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Housing Bubble

“Housing Affordability Index Remains Very Strong!”

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One of the most over-looked yet extremely important measures of home prices is how they actually relate to median household income, also known as the Housing Affordability Index. It should come as no surprise that when this index is out of whack to either extreme it means one of two things: 1. Home prices are so high that a massive correction is due to pull them in line with income or 2. Home prices are so low that there is an incredibly good buying opportunity, which eventually makes buying an irresistible choice.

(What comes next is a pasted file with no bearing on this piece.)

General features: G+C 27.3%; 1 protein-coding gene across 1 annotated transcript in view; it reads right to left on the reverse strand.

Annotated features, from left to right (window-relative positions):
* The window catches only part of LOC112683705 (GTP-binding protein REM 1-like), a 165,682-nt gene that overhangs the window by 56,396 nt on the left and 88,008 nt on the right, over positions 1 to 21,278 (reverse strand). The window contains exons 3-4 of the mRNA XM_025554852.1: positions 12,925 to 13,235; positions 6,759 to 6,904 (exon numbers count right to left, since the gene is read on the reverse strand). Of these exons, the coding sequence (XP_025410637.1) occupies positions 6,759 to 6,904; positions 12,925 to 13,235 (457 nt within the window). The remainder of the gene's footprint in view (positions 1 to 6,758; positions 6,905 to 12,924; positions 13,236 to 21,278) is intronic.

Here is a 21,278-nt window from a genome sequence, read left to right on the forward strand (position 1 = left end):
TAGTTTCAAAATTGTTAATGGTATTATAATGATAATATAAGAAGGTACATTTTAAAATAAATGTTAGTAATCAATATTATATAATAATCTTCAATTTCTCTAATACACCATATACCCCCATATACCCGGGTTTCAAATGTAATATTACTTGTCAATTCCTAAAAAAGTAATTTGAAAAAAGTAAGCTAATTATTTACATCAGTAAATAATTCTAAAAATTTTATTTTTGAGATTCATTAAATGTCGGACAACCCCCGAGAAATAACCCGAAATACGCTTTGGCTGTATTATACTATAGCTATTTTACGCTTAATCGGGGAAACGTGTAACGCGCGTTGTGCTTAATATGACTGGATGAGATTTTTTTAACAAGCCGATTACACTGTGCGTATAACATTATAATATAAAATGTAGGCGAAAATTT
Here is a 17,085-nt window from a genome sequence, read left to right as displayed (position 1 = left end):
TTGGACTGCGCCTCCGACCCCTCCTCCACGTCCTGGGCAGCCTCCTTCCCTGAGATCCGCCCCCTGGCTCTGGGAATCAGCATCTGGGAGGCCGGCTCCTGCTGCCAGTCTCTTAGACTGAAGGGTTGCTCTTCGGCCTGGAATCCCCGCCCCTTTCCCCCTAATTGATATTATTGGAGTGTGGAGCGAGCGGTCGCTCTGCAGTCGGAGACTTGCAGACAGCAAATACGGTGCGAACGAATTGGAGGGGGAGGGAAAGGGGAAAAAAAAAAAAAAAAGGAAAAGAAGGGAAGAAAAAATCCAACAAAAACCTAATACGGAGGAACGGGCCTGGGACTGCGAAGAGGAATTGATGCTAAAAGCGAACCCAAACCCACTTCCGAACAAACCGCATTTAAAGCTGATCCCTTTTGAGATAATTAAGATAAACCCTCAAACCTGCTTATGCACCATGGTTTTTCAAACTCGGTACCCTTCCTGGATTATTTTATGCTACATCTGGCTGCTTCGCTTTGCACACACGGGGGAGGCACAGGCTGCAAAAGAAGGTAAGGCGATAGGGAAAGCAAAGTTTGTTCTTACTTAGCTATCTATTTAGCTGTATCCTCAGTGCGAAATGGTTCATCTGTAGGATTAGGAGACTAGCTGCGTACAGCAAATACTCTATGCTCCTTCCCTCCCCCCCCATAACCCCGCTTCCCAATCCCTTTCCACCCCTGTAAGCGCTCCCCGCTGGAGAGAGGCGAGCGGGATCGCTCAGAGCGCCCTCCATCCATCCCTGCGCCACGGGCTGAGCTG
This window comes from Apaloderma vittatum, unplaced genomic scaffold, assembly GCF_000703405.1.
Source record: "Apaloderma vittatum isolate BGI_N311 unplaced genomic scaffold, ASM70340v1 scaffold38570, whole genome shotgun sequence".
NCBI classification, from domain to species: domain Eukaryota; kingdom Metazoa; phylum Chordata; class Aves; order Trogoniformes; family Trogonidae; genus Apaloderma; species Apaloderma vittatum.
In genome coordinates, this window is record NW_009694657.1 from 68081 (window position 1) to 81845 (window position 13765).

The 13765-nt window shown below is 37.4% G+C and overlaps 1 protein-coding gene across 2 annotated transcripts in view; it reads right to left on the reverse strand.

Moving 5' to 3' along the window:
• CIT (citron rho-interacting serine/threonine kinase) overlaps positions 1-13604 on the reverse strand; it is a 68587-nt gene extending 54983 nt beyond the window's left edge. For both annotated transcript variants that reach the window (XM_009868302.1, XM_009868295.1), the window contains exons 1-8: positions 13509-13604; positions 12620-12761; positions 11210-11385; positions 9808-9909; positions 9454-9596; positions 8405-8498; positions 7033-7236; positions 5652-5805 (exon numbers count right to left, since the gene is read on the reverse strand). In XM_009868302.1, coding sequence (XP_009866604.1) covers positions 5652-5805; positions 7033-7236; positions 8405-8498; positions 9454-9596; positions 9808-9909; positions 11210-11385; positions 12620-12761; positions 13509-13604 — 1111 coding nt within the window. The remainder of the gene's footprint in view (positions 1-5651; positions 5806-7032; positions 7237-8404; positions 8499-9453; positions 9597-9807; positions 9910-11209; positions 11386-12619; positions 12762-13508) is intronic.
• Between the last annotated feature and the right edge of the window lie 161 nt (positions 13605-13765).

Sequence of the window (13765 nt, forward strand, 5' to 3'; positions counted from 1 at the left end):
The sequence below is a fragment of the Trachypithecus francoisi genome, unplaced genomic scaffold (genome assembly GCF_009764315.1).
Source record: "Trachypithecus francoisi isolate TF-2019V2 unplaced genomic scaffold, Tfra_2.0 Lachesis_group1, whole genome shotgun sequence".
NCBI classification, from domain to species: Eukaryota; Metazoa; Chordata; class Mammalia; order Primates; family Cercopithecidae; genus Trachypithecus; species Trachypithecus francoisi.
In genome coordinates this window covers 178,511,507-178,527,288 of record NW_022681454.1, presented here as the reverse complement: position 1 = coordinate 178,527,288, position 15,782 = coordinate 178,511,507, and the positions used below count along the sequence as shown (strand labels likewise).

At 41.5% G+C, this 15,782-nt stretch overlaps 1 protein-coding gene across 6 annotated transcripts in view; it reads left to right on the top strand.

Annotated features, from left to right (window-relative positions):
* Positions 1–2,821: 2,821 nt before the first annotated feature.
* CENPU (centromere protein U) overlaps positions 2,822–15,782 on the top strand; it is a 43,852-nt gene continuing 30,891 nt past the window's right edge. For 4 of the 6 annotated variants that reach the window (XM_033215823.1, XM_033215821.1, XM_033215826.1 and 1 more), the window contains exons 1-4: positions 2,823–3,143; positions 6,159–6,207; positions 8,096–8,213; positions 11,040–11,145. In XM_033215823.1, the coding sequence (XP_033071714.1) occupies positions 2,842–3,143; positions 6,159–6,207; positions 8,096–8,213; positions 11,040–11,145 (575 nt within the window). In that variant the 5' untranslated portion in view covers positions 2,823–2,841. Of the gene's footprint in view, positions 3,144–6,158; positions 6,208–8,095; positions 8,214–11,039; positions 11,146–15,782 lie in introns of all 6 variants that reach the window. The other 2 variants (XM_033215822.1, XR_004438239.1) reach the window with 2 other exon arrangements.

According to the National Association of Home Builders, for nearly 10 fiscal quarters, almost 3 of 4 homes sold where affordable to families earning the current median income of $64,200. In addition to that measurement, the National Association of Realtors Housing Affordability Index shows a current level of 180 (over 200 in the Midwest). What does this mean? It means that a household earning the median income has 180% of the income needed to qualify for an 80% mortgage for a median priced home. Put this in perspective with the same index as measured at the peak of the housing bubble which hovered close to 106 in 2006, meaning the median household income could barely afford the median priced home.

REALTORS®: Do your home work below!

NAR’s Index Methodology

NAR’s Current Housing Affordability Index